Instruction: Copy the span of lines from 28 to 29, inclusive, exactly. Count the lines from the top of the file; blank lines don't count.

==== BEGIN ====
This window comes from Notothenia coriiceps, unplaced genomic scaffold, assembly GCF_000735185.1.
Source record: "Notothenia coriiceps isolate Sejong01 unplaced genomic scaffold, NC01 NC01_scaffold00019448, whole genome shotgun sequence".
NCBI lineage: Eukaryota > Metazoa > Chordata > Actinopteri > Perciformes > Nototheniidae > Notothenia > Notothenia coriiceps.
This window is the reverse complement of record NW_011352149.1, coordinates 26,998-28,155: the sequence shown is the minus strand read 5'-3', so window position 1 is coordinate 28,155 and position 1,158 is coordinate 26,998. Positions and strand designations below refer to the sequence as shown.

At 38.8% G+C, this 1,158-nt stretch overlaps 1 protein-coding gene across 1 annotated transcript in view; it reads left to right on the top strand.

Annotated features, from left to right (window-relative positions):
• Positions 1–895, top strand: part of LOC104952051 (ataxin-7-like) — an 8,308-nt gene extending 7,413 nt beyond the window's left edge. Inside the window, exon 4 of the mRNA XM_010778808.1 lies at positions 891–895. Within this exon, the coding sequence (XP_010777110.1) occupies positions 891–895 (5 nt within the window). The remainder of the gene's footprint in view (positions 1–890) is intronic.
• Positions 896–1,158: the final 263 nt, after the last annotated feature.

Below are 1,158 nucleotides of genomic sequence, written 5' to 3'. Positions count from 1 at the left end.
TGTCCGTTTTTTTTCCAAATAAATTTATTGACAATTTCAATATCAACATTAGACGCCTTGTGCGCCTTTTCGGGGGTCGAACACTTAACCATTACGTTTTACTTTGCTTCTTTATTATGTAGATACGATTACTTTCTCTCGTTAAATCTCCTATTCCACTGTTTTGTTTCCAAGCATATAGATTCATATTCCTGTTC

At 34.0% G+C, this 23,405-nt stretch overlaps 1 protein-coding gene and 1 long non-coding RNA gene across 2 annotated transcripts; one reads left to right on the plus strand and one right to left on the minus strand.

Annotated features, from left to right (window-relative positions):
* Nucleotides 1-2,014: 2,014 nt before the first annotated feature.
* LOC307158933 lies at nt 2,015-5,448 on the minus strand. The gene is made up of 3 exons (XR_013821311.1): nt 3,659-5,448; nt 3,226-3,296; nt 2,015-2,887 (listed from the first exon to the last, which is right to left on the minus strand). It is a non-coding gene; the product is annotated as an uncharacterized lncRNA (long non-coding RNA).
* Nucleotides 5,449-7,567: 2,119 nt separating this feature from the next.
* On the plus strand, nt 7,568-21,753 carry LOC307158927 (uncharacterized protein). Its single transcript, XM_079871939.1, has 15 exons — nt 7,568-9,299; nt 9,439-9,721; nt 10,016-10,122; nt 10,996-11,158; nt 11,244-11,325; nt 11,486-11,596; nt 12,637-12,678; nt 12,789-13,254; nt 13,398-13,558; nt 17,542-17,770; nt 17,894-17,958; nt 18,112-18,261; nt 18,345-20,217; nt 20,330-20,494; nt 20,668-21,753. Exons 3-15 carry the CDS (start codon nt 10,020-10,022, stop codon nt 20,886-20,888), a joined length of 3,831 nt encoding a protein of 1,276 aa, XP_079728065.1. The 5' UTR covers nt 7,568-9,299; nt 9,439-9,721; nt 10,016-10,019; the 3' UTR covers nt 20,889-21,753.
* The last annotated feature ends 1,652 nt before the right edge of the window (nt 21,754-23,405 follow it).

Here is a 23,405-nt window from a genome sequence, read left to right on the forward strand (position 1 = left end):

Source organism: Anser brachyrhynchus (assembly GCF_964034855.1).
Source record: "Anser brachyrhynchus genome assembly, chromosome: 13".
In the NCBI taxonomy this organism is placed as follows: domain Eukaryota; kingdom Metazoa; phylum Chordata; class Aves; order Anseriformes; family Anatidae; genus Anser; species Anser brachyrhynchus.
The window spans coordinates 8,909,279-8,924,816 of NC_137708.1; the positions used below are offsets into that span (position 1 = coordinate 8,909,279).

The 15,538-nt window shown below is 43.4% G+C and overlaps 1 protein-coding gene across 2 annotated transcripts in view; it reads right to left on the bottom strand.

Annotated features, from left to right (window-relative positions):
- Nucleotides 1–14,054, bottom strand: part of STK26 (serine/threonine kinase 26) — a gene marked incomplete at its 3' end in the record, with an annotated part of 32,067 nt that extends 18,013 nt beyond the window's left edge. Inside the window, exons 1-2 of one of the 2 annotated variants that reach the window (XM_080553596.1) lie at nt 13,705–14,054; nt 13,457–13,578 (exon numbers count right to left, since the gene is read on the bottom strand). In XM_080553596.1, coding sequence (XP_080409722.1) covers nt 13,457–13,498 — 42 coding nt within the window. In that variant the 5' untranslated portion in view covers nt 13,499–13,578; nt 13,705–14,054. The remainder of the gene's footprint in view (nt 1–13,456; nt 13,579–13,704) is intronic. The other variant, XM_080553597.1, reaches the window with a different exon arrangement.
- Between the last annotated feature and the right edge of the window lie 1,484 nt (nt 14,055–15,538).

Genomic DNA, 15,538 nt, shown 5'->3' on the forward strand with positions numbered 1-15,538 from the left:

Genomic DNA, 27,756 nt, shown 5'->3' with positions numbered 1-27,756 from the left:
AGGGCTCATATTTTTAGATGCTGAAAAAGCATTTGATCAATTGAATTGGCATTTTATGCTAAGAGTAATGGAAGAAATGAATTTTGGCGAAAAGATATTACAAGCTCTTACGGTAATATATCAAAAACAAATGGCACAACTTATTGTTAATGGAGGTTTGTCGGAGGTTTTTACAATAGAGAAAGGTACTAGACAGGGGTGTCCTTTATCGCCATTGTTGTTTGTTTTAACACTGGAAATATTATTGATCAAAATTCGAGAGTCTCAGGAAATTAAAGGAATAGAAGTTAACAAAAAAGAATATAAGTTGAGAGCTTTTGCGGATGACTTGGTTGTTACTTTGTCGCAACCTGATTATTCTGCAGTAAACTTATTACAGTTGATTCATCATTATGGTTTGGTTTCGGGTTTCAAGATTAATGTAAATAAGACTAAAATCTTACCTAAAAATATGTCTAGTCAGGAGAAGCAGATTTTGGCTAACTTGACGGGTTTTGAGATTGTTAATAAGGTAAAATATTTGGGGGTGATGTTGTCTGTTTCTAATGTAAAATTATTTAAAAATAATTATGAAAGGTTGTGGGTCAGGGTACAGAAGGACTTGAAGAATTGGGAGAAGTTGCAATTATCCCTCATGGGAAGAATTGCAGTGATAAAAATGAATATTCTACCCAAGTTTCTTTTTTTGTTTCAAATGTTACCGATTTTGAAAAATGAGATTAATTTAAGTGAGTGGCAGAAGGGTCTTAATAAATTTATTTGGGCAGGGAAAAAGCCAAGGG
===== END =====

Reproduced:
Genomic DNA, 27,756 nt, shown 5'->3' with positions numbered 1-27,756 from the left:
AGGGCTCATATTTTTAGATGCTGAAAAAGCATTTGATCAATTGAATTGGCATTTTATGCTAAGAGTAATGGAAGAAATGAATTTTGGCGAAAAGATATTACAAGCTCTTACGGTAATATATCAAAAACAAATGGCACAACTTATTGTTAATGGAGGTTTGTCGGAGGTTTTTACAATAGAGAAAGGTACTAGACAGGGGTGTCCTTTATCGCCATTGTTGTTTGTTTTAACACTGGAAATATTATTGATCAAAATTCGAGAGTCTCAGGAAATTAAAGGAATAGAAGTTAACAAAAAAGAATATAAGTTGAGAGCTTTTGCGGATGACTTGGTTGTTACTTTGTCGCAACCTGATTATTCTGCAGTAAACTTATTACAGTTGATTCATCATTATGGTTTGGTTTCGGGTTTCAAGATTAATGTAAATAAGACTAAAATCTTACCTAAAAATATGTCTAGTCAGGAGAAGCAGATTTTGGCTAACTTGACGGGTTTTGAGATTGTTAATAAGGTAAAATATTTGGGGGTGATGTTGTCTGTTTCTAATGTAAAATTATTTAAAAATAATTATGAAAGGTTGTGGGTCAGGGTACAGAAGGACTTGAAGAATTGGGAGAAGTTGCAATTATCCCTCATGGGAAGAATTGCAGTGATAAAAATGAATATTCTACCCAAGTTTCTTTTTTTGTTTCAAATGTTACCGATTTTGAAAAATGAGATTAATTTAAGTGAGTGGCAGAAGGGTCTTAATAAATTTATTTGGGCAGGGAAAAAGCCAAGGG